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Holi


Holi - the festival of colors - is the most fun-filled Hindu festival. It's an occasion that brings in joy and mirth, fun and play, music and dance, and, of course, lots of bright colors!

Every year it is celebrated on the day after the full moon in early March and glorifies good harvest and fertility of the land. It is also time for spring harvest and riotous fun. Holi is also celebrated as 'Vasant Mahotsava' and 'Kama Mahotsava'.

During Holi, squirting colored water on passers-by, dunking friends in mud pool amidst teasing and laughter, getting intoxicated on bhaang and reveling with companions is perfectly acceptable. In fact, on Holi, you can get away with almost anything by saying, "Don't mind, it's Holi!" (Hindi = Bura na mano, Holi hai.).

Draped in white, people throng the streets and smear each other with bright hued powders and squirt coloured water on one another through pichkaris (big syringe-like hand-pumps), irrespective of caste, color, race, sex, or social status. Whatever be the choice of colour, nobody remains in their original state at the end of the play. And everybody takes delight looking at the other. Really, the other name of the festival is FUN.

Days before Holi, the markets get flooded with the colours of every hues. This aptly sets the mood of the people till the actual day of Holi. It is such a colourful and joyous sight to watch huge piles of bright red, magenta, pink, green and blue everywhere on the streets. Buying those colours seems as you are bringing joys and color to your home and into your life.

And, it is not just children, but the young and the old alike who take delight in this joyous festival of colours. Seniors too, move in their groups. Their enthusiasm is at times greater than that of their children as they forget the bars of age and follow their hearts. To youth, Holi gives a chance to explore the heights of their enthusiasm as they climb the human pyramids to break the pot of buttermilk and to express their love to their beloved by applying colour.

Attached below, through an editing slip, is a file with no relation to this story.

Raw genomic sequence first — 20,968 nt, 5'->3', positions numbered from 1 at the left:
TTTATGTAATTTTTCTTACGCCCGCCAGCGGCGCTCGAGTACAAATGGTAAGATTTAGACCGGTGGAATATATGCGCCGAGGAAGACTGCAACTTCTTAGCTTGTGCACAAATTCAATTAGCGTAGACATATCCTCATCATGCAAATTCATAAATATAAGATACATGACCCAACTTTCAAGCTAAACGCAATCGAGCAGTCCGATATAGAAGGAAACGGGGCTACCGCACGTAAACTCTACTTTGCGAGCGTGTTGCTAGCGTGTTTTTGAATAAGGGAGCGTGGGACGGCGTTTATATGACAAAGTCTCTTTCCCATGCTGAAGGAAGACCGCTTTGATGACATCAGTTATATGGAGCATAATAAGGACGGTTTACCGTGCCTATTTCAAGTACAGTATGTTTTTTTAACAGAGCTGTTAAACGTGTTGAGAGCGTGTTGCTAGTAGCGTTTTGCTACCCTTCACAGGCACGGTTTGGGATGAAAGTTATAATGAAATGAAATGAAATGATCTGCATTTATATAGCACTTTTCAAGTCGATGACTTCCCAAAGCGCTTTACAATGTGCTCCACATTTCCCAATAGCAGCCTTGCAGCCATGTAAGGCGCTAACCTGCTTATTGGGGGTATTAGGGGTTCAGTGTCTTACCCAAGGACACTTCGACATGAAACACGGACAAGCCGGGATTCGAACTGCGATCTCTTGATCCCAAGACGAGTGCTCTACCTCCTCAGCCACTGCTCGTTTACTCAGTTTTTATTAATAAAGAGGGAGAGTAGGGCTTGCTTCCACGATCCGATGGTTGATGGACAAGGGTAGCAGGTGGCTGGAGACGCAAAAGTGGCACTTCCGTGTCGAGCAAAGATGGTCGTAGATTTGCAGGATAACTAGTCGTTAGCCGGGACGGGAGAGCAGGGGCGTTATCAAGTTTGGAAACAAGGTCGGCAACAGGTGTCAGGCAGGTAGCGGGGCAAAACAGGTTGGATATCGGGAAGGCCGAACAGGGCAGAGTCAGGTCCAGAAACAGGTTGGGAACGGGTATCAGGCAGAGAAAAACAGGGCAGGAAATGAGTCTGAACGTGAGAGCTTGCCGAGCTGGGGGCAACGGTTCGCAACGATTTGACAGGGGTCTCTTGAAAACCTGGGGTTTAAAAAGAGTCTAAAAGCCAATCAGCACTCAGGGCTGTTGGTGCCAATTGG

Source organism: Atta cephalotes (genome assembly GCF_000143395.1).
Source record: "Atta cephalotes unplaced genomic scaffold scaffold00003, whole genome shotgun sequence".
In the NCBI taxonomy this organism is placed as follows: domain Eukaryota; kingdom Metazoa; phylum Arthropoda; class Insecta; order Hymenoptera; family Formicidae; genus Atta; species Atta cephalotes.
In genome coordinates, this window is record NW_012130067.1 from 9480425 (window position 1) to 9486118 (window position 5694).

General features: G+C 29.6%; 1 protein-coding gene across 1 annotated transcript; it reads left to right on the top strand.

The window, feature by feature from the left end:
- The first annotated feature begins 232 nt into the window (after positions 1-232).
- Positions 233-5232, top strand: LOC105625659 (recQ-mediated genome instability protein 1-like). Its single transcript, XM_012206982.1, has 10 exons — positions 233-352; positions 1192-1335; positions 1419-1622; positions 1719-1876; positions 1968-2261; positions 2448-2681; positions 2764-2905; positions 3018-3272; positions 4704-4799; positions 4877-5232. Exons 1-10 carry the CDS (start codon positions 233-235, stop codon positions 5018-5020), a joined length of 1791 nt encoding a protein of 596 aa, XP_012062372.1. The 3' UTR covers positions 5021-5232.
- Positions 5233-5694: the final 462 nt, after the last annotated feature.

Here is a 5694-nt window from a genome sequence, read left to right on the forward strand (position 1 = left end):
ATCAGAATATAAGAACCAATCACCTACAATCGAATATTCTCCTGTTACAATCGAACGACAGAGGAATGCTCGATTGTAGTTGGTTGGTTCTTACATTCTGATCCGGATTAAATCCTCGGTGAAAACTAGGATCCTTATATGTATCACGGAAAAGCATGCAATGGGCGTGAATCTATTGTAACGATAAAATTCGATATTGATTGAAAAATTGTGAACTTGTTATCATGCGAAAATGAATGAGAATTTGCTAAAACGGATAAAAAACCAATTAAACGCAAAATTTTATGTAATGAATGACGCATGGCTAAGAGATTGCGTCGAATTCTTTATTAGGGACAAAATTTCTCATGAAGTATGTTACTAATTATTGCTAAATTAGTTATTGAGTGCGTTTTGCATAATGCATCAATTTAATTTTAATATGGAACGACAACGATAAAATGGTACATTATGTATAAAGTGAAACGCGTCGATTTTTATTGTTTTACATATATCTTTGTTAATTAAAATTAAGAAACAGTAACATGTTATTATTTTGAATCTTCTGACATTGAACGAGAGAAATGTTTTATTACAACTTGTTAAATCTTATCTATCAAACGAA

For, Holi knows no bars, everybody feels it is their right to enjoy and enjoy they do. Songs, dance, drinks, food everything goes in excess when it is time for Holi. It can be said, "Life turns Colourful" when it is time for Holi.

 

Legends of Holi

The Legend of Holika and Prahlad


There was once a demon king by the name of Hiranyakashyap who won over the kingdom of earth. He was so egoistic that he commanded everybody in his kingdom to worship only him. But to his great disappointment, his son, Prahlad became an ardent devotee of Lord Naarayana and refused to worship his father.

Hiranyakashyap tried several ways to kill his son Prahlad but Lord Vishnu saved him every time. Finally, he asked his sister, Holika to enter a blazing fire with Prahlad in her lap. For, Hiranyakashyap knew that Holika had a boon, whereby, she could enter the fire unscathed.

Treacherously, Holika coaxed young Prahlad to sit in her lap and she herself took her seat in a blazing fire. The legend has it that Holika had to pay the price of her sinister desire by her life. Holika was not aware that the boon worked only when she entered the fire alone.
Prahlad, who kept chanting the name of Lord Naarayana all this while, came out unharmed, as the lord blessed him for his extreme devotion.
Thus, Holi derives its name from Holika. And, is celebrated as a festival of victory of good over evil.

Holi is also celebrated as the triumph of a devotee. As the legend depicts that anybody, howsoever strong, cannot harm a true devotee. And, those who dare torture a true devotee of god shall be reduced to ashes.

The Kamadeva Myth

It is often believed that it was on this day that Lord Shiva opened his third eye and incinerated Kamadeva, the god of love, to death.

In south people worship Kamadeva-the Love-god for his extreme sacrifice on the day of Holi.

Kamadeva is depicted with his bow of sugarcane having the string of a line of humming bees and his arrow-shafts are topped with passion that pierce the heart. The deity is offered mango blossoms that he loved and sandalwood paste to cool off the pain of his fatal burns. Songs are also song in which Rati's sorrow is depicted.

Radha-Krishna Legend

Holi is also celebrated in memory of the immortal love of Lord Krishna and Radha. The young Krishna would complain to his mother Yashoda about why Radha was so fair and he so dark. Yashoda advised him to apply colour on Radha's face and see how her complexion would change. In the legends of Krishna as a youth he is depicted playing all sorts of pranks with the gopis or cowgirls. One prank was to throw colored powder all over them. Holi is celebrated with eclat in the villages around Mathura, the birth-place of Krishna.

 

Some special recipes for Holi :